Front-loading funding for early reading interventions can pay off in the long run
- In a recent webinar, Terrie Noland, the national director of educator engagement for Learning Ally, advocated front-loading funding to improve early reading skills and shrink the learning gap at an earlier age, eSchool News reports.
- Schools especially need to invest in early identification of and intervention services for dyslexia including, teacher training in a multi-sensory approach, frequent assessments and progress reports, and assistive technology as these could help mitigate the later hidden costs of increased counseling and special education services for older students and the financial impact of undereducated adults who have to rely on social services, she says.
- Schools can also implement other low-cost strategies for students with learning challenges such as allowing students with reading difficulties to record lectures, type answers, use scratch paper, or hear test questions read to them aloud.
Education leaders are placing more stress than ever on the need to develop strong literacy skills in students at an early age. The Campaign for Grade Level Reading cites research that reading proficiency by 3rd grade is the greatest predictor of high school graduation and career success. However, many students miss this important milestone. Some of these students would fare better with early interventions such as universal screenings for dyslexia and specialized teacher training to aid in the recognition of reading challenges.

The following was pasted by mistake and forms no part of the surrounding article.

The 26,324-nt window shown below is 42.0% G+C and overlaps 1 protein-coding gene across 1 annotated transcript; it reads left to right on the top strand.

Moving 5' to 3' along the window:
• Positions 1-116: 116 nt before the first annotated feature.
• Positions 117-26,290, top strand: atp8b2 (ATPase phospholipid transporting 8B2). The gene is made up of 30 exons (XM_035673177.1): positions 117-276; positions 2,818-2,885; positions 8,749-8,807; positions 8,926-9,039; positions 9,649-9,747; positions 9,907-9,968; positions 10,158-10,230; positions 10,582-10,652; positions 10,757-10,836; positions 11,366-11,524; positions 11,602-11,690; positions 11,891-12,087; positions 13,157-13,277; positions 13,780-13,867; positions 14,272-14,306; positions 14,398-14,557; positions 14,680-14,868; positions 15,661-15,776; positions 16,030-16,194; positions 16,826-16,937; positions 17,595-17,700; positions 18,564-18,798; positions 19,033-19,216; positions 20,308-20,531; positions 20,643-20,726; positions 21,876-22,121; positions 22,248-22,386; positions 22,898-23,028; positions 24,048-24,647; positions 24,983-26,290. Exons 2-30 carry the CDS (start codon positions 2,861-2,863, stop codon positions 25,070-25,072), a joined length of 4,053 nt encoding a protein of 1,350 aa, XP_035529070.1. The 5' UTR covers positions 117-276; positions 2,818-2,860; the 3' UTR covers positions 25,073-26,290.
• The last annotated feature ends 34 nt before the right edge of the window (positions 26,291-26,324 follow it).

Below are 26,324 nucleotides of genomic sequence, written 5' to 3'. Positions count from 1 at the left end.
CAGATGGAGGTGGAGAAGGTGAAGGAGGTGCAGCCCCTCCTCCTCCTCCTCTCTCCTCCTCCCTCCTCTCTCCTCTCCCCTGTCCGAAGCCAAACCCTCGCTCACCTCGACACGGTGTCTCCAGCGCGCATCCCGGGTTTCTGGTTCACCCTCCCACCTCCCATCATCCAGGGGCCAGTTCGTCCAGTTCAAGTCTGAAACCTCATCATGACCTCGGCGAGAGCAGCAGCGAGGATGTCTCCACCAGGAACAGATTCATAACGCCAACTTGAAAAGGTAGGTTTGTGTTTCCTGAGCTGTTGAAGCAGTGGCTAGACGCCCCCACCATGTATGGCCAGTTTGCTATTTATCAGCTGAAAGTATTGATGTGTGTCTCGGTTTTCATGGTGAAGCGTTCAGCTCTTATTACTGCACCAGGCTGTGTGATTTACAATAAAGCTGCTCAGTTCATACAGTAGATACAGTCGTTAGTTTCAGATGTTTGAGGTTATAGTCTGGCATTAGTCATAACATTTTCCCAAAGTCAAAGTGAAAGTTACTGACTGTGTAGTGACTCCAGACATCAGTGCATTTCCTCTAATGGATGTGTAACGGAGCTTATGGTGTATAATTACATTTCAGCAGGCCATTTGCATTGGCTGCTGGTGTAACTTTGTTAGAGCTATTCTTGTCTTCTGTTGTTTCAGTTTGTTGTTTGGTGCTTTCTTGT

The need for training for general education teachers may become even more necessary as special education teachers are becoming harder to find. Some states, such as Indiana, now require teachers to be trained in recognizing dyslexia. School leaders also need to be aware of the growing number of assistive devices available to help with these issues. Technology is advancing in ways that can help with some of these issues and schools need to stay current with what is available. The future cost of failure may be greater than the expense.